One of the lesser known aspects of museum work involves the lending and borrowing of artefacts and specimens. This isn’t to say you can borrow the Nonsuch for a lovely family sailing holiday, but other museums and heritage sites often work with us to make the most of our collections. Lower Fort Garry has several pieces of our HBC Museum Collection onsite to illustrate the rich history of the fur trade, for instance. Loans can be short little stints for special events or drag on for decades as the original paperwork yellows in its file folder. As I wrapped up cataloguing all of the Criddle collection, I realized that one remaining artefact had been on loan to the Sipiweske Museum since 1991. Other than a black and white photograph, we had no data on this object –a telescope used by Percy Criddle to observe Halley’s Comet in 1910– which meant…a ROAD TRIP!!!
All objects in our collection need to be catalogued and undergo a condition report, so your friendly neighbourhood cataloguer (me) and our conservator extraordinaire (Carolyn) headed off on an adventure towards the quiet, picturesque town of Wawanesa, 202 kilometres west of Winnipeg, to visit the elusive Criddle telescope.
We were making good time, so I decided to show Carolyn some of my favourite stops along Highway 2, including the World’s Largest Smoking Pipe in St. Claude (my grandpa’s hometown!) and Sara the 17 foot tall Camel in Glenboro.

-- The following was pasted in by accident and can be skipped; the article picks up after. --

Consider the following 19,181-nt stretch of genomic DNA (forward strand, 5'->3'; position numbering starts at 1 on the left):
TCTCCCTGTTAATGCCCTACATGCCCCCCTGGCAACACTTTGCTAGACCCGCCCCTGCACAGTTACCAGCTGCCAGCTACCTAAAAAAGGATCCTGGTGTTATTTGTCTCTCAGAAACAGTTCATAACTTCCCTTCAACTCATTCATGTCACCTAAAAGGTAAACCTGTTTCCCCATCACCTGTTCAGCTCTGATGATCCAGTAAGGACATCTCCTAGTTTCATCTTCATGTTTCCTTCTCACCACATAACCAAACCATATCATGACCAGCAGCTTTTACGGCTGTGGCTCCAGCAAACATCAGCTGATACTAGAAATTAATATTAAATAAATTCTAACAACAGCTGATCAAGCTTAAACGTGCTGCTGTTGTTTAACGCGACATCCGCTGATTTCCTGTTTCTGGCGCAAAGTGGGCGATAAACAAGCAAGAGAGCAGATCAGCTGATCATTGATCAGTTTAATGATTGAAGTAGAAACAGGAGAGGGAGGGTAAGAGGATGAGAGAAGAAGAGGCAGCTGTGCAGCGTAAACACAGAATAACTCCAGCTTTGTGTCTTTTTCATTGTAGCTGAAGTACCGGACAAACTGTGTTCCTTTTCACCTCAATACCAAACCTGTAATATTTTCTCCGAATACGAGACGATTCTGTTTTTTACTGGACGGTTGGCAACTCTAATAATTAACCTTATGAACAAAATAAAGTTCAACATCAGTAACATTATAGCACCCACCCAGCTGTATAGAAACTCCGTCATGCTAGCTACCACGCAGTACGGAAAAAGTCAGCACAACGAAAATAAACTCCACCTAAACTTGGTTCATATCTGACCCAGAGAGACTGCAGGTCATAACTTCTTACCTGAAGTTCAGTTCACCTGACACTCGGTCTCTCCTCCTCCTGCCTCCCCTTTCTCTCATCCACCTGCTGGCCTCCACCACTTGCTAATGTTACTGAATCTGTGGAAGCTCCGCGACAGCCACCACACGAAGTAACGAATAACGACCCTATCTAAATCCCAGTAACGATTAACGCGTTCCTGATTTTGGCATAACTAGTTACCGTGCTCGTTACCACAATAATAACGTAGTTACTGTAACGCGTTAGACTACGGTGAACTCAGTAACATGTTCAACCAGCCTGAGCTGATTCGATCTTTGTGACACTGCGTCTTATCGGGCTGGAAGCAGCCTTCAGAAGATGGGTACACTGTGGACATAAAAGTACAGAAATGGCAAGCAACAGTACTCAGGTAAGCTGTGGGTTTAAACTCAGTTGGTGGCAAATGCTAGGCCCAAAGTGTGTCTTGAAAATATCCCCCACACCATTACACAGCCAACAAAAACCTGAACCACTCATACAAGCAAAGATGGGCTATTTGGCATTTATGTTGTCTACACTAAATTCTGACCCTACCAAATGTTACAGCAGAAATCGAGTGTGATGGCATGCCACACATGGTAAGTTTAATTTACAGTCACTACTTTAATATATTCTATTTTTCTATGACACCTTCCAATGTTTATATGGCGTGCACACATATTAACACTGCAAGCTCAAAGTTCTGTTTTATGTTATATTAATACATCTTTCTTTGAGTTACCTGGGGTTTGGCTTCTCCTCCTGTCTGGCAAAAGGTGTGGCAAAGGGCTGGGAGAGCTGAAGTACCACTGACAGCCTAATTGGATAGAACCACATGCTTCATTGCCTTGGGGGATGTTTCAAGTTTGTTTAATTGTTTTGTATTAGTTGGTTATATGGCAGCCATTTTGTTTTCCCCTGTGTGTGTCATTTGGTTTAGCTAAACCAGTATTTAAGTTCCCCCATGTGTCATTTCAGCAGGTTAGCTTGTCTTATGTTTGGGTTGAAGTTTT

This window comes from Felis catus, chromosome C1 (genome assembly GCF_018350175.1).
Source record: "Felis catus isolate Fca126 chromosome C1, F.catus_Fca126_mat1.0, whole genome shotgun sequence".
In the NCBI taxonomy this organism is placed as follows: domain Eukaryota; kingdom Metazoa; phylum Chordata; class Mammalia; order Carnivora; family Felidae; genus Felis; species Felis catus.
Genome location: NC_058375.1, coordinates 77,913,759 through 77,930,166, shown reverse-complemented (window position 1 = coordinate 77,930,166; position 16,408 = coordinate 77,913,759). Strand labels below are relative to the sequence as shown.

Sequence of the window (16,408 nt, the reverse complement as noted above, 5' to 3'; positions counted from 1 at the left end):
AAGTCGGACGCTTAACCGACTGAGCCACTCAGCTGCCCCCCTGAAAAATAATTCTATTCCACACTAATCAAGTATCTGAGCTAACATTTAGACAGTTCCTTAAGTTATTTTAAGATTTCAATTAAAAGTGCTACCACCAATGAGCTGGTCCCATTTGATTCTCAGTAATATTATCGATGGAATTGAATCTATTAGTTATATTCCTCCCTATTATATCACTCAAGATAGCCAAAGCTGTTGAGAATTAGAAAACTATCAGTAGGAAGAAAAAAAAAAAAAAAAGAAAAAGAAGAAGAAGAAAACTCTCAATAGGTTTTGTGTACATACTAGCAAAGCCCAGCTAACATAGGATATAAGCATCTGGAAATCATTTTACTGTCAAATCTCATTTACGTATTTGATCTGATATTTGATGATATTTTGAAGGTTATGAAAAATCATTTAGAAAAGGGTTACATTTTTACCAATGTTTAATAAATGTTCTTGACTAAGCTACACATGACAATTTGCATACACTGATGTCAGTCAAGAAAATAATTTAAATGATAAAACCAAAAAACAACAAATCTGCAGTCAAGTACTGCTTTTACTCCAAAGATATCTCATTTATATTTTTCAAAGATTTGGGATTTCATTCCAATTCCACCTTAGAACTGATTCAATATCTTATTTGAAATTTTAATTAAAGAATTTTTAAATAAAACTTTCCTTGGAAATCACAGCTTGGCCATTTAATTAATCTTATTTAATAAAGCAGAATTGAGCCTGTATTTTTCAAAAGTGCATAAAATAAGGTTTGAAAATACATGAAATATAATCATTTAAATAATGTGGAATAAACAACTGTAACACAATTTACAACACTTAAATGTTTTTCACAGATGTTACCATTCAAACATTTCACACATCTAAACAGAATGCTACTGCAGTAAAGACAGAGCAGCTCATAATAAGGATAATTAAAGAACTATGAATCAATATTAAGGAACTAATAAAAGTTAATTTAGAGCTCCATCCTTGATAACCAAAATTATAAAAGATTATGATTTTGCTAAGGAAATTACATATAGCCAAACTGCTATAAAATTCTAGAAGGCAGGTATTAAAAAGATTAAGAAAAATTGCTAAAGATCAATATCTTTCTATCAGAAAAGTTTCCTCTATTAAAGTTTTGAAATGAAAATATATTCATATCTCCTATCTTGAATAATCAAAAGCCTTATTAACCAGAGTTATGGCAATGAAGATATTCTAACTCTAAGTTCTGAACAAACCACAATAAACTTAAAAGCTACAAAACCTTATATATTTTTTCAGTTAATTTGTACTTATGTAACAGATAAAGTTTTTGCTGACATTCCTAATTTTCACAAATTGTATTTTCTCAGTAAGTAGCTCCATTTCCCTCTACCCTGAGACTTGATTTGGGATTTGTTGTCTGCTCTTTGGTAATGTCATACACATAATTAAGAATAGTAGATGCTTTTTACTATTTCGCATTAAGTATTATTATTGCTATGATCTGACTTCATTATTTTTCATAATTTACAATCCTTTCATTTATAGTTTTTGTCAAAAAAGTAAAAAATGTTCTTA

Arriving in Wawanesa, we headed to the Sipiweske Museum and made our way through the winding galleries until we arrived at the telescope. We wasted no time getting to work, examining the 130 year old telescope from every angle. This Browning telescope was made in London and brought over to Percy Criddle in 1885 by his friend and benefactor, J.A. Tulk.
Pulling apart the eyepieces, I found a lovely surprise – Percy Criddle’s name, written in his own hand inside a lens piece, preserved for all this time. He treasured this telescope and observed many celestial events with it, including the passing of Halley’s Comet and a lunar eclipse.
After all the disassembling, measuring, describing, photographing and reassembling, we celebrated with a telescope selfie, as you do.
Before heading back to Winnipeg, Carolyn and I decided to visit Aweme (now the Criddle/Vane Homestead Provincial Heritage Park), the homestead of the Criddles from 1882 to 1960. Sadly, the big house, St. Albans, was destroyed by fire in June 2014. We poked around the sandy patch where the house once stood, trying to picture it.
We hiked around the short trail, exploring Norman Criddle’s entomology lab and the crumbling foundation of Stuart Criddle’s former home, Gardenview, before stopping to pay our respects to Percy Criddle and his family at the graveyard.
Percy’s telescope has been catalogued, all its information and history entered into the collections database, the loan renewed for a five year term. Head out to Wawanesa and see it for yourself!
Cortney Pachet, Cataloguer – Human History